Harley Nygren observing magnetic field.
Colville Delta, Alaska North Slope, Summer 1951
In the worldwide aeronautical charting effort of WWII, C&GS officers were reconnaissance
surveyors with the Army Air Forces traveling throughout the world pioneering many of
today's civil air routes. On the home front, C&GS chart makers provided close to 100
million charts and maps to the Allied forces. These included press runs of over 1,800
target charts of such areas as Ploesti and Hiroshima. Adding to the total contribution of
the C&GS to the war charting efforts was the assignment of a C&GS officer as the first
commanding officer of the Army Air Forces Aeronautical Chart Plant at St. Louis.
Following WWII, C&GS officers returned home to be immediately ordered to the business of
surveying and charting our nation. Many men who had spent years overseas were immediately
sent out on survey ships and mobile field survey parties. Defense projects were still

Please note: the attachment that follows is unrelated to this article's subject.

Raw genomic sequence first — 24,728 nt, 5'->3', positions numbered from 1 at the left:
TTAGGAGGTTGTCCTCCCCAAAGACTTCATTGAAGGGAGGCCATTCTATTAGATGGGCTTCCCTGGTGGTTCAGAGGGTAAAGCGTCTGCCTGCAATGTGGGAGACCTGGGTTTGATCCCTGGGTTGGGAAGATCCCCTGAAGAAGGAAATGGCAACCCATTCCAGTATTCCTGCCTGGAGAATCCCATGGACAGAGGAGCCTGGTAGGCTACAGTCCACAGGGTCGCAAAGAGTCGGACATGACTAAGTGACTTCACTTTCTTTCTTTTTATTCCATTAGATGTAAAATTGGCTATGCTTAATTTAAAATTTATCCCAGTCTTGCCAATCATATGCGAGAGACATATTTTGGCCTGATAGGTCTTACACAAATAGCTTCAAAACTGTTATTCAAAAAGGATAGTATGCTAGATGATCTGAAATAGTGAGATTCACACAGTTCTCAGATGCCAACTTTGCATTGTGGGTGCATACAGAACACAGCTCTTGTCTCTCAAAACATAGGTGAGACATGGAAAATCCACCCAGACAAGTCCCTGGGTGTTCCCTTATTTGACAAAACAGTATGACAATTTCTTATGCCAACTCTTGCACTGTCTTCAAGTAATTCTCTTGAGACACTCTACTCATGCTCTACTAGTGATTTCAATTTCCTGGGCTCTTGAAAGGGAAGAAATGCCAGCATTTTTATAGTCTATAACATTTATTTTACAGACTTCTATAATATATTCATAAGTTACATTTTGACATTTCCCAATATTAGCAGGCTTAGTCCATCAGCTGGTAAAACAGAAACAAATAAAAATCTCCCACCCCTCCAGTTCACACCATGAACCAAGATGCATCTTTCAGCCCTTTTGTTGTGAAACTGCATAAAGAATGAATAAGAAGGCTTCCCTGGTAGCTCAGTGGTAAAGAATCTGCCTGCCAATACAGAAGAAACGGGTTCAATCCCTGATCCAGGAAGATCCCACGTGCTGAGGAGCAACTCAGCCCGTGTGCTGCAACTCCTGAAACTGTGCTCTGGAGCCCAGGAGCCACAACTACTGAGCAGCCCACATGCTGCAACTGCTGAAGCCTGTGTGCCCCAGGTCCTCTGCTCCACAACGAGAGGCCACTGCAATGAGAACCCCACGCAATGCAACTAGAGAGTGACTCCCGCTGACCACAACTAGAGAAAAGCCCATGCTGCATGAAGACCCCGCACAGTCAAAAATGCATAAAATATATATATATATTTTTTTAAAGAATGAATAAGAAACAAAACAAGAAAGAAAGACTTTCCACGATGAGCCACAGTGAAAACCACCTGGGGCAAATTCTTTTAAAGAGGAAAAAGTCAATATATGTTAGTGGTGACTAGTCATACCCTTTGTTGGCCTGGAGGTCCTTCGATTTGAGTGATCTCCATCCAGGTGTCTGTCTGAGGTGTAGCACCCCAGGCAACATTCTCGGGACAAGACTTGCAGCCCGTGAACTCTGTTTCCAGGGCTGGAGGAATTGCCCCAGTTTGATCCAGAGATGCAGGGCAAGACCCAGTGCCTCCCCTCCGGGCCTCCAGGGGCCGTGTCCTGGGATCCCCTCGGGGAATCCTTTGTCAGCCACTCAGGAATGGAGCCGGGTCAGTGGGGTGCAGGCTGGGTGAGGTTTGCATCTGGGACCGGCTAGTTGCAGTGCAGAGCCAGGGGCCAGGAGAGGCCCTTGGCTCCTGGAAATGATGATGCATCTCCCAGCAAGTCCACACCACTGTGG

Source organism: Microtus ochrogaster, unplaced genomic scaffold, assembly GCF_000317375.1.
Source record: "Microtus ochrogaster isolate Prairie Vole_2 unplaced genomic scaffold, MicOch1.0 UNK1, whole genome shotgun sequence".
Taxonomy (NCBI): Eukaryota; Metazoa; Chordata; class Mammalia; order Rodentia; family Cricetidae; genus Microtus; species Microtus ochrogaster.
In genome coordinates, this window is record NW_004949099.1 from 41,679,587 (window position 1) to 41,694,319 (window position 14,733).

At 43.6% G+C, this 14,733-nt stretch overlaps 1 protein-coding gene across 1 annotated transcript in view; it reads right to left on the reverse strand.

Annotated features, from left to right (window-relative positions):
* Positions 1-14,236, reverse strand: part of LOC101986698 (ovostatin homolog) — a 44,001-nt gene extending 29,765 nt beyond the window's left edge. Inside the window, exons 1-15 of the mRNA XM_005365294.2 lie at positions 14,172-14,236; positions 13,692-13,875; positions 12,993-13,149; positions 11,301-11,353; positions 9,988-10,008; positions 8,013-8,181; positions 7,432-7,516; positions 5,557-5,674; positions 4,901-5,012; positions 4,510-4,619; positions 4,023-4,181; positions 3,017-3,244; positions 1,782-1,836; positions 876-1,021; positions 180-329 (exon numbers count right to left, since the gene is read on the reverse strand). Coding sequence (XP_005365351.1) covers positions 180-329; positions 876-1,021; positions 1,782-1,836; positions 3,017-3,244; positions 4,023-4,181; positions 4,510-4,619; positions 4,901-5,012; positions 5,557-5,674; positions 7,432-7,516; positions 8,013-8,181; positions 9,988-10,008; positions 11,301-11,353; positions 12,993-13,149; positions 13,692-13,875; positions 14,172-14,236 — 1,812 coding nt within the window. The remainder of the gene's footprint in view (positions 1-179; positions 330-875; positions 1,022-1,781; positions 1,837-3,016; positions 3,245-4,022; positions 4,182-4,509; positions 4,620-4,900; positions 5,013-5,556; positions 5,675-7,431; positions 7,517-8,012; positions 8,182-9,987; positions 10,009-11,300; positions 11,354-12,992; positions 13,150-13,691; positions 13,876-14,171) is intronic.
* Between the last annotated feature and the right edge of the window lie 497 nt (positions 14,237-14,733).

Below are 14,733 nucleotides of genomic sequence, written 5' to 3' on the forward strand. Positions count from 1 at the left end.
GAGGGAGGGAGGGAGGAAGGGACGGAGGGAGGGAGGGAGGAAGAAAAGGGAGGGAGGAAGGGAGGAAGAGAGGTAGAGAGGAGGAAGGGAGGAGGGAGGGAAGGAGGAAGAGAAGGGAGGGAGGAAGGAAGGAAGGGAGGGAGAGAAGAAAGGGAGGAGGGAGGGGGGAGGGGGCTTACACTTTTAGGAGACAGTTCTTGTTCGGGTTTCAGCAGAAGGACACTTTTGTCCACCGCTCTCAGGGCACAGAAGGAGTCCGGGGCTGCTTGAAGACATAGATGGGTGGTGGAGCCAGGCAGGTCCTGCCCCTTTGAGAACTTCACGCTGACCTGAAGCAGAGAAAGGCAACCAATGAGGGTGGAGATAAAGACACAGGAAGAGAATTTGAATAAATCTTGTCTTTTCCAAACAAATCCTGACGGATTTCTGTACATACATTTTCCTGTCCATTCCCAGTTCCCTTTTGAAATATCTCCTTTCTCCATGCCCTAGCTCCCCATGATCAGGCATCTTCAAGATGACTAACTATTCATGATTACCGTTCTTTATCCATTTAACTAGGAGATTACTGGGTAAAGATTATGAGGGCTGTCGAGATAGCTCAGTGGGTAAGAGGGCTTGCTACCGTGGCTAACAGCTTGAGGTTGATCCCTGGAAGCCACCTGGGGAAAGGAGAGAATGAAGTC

prominent as the C&GS sent survey crews to Arctic Alaska for 10 years on Dew Line surveys;
conducted geodetic and geophysical surveys of various rocket ranges; and sailed on
oceanographic cruises for the Navy. C&GS expertise was used in establishing seismic
stations for monitoring nuclear testing. In 1959, as it became increasingly evident that
the United States' environment was intertwined with the world environment, C&GS was given
the mandate to conduct worldwide oceanographic studies. In the 152 years since its
inception, the Survey of the Coast had grown from a relatively small operation centered on
the east coast of the United States to an agency working in all the oceans of the world.